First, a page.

| Pesticide Action Network
Reclaiming the future of food and farming
Kristin Schafer's picture

A mom's pitch for going to the polls

As a working mom, I've learned the value of setting priorities, and the importance of thinking about how today's decisions affect the future. That's why I'll be voting on Tuesday, and I'm pestering my family, friends and neighbors to do the same.

The outcome of this year's national elections will determine whether and how we, as a country, prioritize issues I care a lot about — issues like safe food, children's health, protection of workers and support for family farms.

Kristin Schafer
Pesticide Action Network's picture

Pesticides contaminate one fifth of kids' foods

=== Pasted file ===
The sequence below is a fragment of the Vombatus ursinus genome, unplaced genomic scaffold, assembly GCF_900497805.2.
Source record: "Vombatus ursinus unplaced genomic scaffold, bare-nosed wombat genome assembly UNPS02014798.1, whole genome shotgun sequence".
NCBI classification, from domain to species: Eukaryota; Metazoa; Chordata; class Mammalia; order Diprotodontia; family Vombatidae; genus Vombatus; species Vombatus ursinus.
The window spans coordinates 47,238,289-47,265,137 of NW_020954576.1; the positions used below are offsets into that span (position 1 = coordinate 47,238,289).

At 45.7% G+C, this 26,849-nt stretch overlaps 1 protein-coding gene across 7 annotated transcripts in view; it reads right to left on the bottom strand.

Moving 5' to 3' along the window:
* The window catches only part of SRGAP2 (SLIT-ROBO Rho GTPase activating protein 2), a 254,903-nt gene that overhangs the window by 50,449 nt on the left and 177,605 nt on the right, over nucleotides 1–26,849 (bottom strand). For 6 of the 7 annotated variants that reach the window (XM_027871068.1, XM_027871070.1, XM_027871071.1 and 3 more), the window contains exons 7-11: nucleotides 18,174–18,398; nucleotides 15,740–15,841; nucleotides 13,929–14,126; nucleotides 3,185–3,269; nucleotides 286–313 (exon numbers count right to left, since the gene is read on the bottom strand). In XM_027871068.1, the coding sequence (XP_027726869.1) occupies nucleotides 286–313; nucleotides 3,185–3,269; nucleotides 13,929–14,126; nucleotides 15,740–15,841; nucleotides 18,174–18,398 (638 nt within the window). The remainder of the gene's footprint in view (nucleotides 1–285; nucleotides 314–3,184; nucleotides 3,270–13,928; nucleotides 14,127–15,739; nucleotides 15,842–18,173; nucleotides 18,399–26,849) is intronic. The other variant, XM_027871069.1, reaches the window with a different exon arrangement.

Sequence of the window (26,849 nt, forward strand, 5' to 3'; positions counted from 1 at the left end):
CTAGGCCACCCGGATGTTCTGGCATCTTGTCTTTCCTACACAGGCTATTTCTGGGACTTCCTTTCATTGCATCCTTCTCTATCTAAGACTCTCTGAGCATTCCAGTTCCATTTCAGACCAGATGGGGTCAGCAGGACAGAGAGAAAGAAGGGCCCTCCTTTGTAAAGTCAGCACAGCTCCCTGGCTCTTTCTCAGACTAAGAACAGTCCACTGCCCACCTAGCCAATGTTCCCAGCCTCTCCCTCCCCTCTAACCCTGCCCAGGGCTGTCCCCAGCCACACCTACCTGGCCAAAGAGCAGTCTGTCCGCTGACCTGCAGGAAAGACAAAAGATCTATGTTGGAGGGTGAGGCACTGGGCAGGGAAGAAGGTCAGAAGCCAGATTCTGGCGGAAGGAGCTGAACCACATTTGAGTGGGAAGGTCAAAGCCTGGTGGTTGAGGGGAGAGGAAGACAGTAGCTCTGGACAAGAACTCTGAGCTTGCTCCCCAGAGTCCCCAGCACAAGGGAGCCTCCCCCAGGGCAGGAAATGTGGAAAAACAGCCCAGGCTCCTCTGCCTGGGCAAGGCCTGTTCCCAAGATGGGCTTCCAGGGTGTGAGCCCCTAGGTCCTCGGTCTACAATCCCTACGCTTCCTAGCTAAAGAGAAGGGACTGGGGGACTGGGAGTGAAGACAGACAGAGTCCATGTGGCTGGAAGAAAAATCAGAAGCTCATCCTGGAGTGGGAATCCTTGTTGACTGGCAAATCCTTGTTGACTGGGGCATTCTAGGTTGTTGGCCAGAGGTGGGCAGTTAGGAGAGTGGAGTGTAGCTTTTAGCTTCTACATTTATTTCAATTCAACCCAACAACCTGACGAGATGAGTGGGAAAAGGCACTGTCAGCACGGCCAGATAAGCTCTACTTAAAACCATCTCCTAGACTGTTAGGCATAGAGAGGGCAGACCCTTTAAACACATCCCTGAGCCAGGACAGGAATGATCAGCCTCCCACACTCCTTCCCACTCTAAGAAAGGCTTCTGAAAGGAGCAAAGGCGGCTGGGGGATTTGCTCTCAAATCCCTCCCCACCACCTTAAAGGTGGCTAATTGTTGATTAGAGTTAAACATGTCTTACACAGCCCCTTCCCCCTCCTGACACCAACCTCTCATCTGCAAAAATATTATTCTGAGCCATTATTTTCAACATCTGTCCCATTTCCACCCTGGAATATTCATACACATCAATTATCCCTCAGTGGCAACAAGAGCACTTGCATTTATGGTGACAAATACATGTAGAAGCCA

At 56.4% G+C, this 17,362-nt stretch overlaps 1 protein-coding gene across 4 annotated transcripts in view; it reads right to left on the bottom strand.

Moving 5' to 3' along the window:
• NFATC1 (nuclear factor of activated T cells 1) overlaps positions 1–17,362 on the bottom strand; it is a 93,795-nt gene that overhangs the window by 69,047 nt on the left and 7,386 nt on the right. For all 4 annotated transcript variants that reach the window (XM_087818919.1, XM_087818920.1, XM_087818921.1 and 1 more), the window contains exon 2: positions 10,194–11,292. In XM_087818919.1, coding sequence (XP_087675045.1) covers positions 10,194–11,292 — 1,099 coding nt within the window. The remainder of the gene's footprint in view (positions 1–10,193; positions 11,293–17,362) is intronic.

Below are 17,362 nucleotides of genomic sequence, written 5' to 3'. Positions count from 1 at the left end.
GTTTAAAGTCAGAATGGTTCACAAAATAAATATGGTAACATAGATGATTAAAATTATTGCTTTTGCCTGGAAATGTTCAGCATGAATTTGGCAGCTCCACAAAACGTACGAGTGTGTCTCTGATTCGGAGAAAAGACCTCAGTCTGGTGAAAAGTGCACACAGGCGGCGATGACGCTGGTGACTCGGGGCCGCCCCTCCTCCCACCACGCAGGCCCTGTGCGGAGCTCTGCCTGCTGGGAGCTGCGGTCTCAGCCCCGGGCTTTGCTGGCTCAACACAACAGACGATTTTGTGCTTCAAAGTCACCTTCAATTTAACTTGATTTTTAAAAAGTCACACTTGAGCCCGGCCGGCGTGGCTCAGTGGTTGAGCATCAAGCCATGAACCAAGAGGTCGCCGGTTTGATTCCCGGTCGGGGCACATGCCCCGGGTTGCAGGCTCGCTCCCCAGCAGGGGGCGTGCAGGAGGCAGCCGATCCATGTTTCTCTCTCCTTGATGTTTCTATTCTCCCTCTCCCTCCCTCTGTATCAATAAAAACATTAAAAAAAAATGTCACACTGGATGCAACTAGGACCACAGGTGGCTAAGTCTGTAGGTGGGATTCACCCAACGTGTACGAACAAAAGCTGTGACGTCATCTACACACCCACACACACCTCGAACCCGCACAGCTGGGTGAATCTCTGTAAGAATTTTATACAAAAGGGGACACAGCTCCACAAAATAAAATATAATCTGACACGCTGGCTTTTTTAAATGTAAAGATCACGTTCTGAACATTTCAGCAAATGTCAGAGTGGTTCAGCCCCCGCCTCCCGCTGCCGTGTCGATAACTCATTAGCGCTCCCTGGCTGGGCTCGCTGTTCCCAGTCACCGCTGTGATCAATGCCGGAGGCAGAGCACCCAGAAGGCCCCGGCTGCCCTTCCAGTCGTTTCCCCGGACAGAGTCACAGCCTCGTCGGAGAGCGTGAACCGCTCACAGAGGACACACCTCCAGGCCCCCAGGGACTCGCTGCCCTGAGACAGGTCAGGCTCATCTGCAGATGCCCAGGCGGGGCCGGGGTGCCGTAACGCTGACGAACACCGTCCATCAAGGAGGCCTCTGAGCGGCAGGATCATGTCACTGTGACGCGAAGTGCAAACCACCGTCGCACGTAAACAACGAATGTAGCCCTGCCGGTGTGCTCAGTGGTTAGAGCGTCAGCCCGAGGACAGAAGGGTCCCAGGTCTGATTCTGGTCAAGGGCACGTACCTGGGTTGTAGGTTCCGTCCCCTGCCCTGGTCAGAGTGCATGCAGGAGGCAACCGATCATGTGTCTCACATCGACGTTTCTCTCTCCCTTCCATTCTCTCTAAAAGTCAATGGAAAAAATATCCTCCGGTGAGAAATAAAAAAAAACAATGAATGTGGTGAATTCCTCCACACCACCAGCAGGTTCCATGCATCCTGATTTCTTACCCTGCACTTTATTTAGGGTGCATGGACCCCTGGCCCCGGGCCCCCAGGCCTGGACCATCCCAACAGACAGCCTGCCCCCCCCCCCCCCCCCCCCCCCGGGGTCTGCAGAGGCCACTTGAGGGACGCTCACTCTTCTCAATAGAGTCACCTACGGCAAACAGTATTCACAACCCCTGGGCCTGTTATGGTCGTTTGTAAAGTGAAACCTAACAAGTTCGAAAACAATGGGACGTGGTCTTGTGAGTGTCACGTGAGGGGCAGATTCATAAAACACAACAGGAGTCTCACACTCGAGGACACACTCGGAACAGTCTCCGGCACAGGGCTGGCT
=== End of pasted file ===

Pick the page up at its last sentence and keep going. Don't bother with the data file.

Environmental Health Perspectives recently published an article directly linking consumption of conventionally-produced fruits and vegetables to pesticide residues in children’s bodies. Children are at particular risk when it comes to pesticides. For instance, consumption of organophosphate (OP) pesticide residues have recently been linked to increased rates of attention deficit hyperactivity disorder (ADHD) in children. In the EHP study, Forty-six children supplied 239 samples that were analyzed for (OP) and pyrethroid pesticides—both nervous system toxicants and suspected endocrine disruptors. About one fifth of the food samples contained residues. These findings replicate similar results published two years ago in the same journal.

Pesticide Actio...
Marcia Ishii-Eiteman's picture

Monsanto's going down!